I iteratively taught this course over the span of 8 years in online, face-to-face, and hybrid formats.
Course sizes ranged from 10 to 350 students. For larger sections, I formed teams of undergraduate and graduate teaching assistants (TAs) to ensure that students got the best learning experience. Since I always went to smaller schools, I know the value of feeling like you matter. Having teams of TAs was one of the best ways to make those huge classes seem a little bit smaller!
I developed this course to teach learners how to form and practice explicit, specific, individual learning strategies. This course was born from a combination of three factors:
The literature showed an obvious disconnect between college students' and professors' expectations. What worked for students in high school will not likely help them excel in college. They have to see this for themselves after struggling for a year or so (this experience is crucial to improvement).
My research. In grad school, I studied how undergraduate students learned science information from texts and video lectures. Let's just say that most students don't know how to properly learn, let alone how to improve their skills.
My observations. My assessments showed that students often had misconceptions about what is required of them in a quality learning experience. Some could give me textbook explanations about what constitutes as "good learning," but were still at a loss when it came to examining their own strategies.
My role was to make explicit the disparities between students' expectations and performances across multiple skill sets. I then coached them through a discovery process, how to adopt a growth mindset, and selecting appropriate learning tools in future courses. To do this, students engaged in daily readings, reflections, discussions, and assessments.
Learners of all backgrounds, goals, majors, and walks of life were invited to enroll. While some students aimed to achieve an A+ in all of their classes, others just wanted to pass math. This course was about honoring individuals' needs rather than prescribing an all-or-none philosophy.
Although I teach an entire course on learning strategies, I infused my other courses with helpful learning tips. Here is an email from a student who benefitted from such tips in a different class.
David is a former student who took my HTLIC course the first time it was offered. What set David apart was the fact that he continuously updated me on his progress the following semester! What a treat. David enrolled in my course because he was on academic probation and desperately needed to pass his math classes in order to continue at ASU. He not only exceeded these goals, but developed an entirely new relationship with education at large! I've received permission to share the following email screenshots with you.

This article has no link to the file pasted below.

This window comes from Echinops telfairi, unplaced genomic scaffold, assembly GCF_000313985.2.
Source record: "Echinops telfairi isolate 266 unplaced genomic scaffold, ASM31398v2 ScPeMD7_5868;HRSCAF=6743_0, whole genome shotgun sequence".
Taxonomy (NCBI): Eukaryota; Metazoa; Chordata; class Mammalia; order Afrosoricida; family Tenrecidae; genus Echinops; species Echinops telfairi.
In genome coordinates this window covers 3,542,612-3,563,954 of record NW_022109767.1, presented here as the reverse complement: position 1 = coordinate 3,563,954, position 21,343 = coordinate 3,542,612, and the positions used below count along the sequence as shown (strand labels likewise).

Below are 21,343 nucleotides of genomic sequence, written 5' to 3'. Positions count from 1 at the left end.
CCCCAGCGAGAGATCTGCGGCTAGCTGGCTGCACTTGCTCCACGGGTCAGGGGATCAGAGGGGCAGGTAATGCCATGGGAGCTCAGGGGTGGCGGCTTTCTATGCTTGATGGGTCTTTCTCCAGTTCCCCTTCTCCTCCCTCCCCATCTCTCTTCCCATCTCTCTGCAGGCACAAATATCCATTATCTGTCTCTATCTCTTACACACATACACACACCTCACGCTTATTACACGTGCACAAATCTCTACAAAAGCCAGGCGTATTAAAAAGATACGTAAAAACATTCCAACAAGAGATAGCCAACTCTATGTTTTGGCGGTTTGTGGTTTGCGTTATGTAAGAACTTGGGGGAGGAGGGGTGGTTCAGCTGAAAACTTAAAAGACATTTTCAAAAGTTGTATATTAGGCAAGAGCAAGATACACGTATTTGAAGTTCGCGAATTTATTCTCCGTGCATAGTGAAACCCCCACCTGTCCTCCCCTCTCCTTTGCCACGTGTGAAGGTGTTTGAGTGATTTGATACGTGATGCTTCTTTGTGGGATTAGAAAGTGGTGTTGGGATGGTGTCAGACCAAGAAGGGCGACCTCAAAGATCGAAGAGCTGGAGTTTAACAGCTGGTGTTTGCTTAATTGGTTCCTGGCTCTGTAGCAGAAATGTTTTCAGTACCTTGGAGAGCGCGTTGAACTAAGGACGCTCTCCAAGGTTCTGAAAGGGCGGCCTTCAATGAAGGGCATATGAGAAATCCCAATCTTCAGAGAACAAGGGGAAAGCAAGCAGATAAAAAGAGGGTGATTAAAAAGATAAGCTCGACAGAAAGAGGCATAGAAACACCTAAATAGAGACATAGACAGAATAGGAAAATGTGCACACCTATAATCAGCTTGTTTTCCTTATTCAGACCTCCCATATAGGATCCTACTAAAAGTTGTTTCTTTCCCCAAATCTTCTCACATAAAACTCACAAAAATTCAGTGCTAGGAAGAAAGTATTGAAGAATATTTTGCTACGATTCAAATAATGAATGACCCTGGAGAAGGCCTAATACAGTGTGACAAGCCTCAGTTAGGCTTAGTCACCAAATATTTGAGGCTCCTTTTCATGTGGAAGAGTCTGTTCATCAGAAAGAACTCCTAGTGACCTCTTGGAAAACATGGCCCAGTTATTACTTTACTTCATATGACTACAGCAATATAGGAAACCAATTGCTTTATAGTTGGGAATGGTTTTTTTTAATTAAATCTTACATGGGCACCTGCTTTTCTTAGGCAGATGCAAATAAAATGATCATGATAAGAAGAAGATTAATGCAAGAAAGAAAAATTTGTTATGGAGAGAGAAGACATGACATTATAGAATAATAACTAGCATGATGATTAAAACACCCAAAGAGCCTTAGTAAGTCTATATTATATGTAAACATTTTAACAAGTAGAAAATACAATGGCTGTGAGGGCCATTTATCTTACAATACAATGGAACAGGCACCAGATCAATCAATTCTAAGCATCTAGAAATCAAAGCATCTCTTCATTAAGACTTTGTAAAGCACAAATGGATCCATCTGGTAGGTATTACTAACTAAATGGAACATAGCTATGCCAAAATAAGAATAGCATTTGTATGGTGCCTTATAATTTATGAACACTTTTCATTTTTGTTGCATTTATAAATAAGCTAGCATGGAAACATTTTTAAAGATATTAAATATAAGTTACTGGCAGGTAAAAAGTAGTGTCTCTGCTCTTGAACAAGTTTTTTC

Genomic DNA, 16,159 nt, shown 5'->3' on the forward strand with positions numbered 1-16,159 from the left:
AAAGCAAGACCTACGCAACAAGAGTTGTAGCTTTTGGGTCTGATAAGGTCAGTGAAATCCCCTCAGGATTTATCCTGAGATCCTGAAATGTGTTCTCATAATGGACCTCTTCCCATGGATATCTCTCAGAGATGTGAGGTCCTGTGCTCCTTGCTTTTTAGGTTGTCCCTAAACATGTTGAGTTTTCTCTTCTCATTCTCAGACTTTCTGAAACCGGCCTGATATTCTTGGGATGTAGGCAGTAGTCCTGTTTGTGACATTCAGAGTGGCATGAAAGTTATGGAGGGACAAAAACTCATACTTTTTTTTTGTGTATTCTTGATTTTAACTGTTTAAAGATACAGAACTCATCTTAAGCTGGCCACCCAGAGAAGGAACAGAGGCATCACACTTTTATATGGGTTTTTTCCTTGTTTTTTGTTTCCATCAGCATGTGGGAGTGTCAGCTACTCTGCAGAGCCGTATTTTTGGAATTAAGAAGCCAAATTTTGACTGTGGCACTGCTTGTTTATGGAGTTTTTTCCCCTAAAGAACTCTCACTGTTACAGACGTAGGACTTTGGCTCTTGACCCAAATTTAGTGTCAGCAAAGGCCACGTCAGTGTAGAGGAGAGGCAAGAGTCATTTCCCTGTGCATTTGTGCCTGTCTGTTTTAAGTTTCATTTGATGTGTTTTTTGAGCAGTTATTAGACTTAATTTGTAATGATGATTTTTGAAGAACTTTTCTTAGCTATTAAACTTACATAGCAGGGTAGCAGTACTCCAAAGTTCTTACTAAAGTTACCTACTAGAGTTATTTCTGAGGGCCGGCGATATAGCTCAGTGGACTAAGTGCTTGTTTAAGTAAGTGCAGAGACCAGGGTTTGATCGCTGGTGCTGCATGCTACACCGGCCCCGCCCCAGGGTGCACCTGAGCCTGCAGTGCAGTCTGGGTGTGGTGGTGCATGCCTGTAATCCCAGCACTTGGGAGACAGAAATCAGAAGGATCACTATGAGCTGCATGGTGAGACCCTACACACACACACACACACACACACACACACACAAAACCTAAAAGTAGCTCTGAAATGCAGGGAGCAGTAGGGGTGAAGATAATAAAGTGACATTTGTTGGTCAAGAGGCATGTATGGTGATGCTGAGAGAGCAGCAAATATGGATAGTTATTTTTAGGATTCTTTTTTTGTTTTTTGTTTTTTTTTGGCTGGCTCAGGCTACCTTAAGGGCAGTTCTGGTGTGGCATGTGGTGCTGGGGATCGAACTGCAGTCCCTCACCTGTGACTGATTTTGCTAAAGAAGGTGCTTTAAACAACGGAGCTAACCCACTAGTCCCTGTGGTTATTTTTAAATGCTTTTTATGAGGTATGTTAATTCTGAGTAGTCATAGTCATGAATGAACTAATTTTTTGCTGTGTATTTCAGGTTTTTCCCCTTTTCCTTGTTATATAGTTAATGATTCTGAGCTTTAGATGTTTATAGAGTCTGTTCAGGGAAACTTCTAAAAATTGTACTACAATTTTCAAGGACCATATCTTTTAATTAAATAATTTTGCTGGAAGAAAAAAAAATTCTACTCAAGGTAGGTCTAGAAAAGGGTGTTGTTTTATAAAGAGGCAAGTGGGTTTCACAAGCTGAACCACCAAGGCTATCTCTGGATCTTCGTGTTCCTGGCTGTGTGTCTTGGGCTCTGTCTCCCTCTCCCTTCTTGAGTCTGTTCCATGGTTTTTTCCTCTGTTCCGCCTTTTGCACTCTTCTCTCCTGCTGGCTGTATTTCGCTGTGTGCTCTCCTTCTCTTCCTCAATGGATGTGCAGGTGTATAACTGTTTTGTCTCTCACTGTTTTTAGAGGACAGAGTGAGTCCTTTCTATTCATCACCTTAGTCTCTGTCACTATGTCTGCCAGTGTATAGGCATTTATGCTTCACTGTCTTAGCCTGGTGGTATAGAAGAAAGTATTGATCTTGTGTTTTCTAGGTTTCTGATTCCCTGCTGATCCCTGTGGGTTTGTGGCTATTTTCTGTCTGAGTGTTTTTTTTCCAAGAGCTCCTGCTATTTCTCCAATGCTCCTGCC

David, if you see this, I'm still waiting on that cap and gown pic! 😉
Biopsychology is about exploring psychological phenomena through a biological lens. In my version of the course, we focused largely on the structure and function of cells in the central nervous system, relating these processes back to organisms' psychological experiences.
This class was usually filled with majors from neuroscience and psychology, but frequent fliers also included biology, education, criminology, and biomedical sciences.
After focusing extensively on the foundations of cellular structure and communication, some of the topics we usually covered included neurodevelopment, epigenetics, brain damage, learning & memory, sexual differentiation, emotions, sleep & consciousness, drugs, language, and psychiatric disorders.
Over the course of 7 years, I taught this class in online, face-to-face, and hybrid formats. In the latter years, I also flipped the in-person and hybrid versions and found excellent results. So rather than learning the content for the first time during lecture, students learned it on their own. Class was then used to apply the content, work on problems, engage in group work, and do in-class assignments.
"I learned that not only am I incredibly interested in the science of psychology, but that I am capable of learning that science. This class provided me the support and safe space to ask questions (both "stupid" ones and good ones!) which led me to realize that this is exactly where I want to be."
This senior- and graduate-level course was designed for students interested in the neuroanatomical correlates of psychological phenomena. Geared toward individuals who wanted wet-lab experience, it was one of the most difficult courses to teach. We mostly addressed structure (i.e., what is located where, and why) since function was covered in other courses (i.e., Physio/Bio Psych, Sensation & Perception, Cognitive Neuro, etc.). Almost 95% of students in the class had intentions to continue to medical school, graduate school, PA school, nursing degrees, or some other advanced degree. Sometimes the course was outfitted to accommodate graduate student enrollment simultaneously. Therefore, students who enrolled were usually masterful, critical thinkers and high-achievers.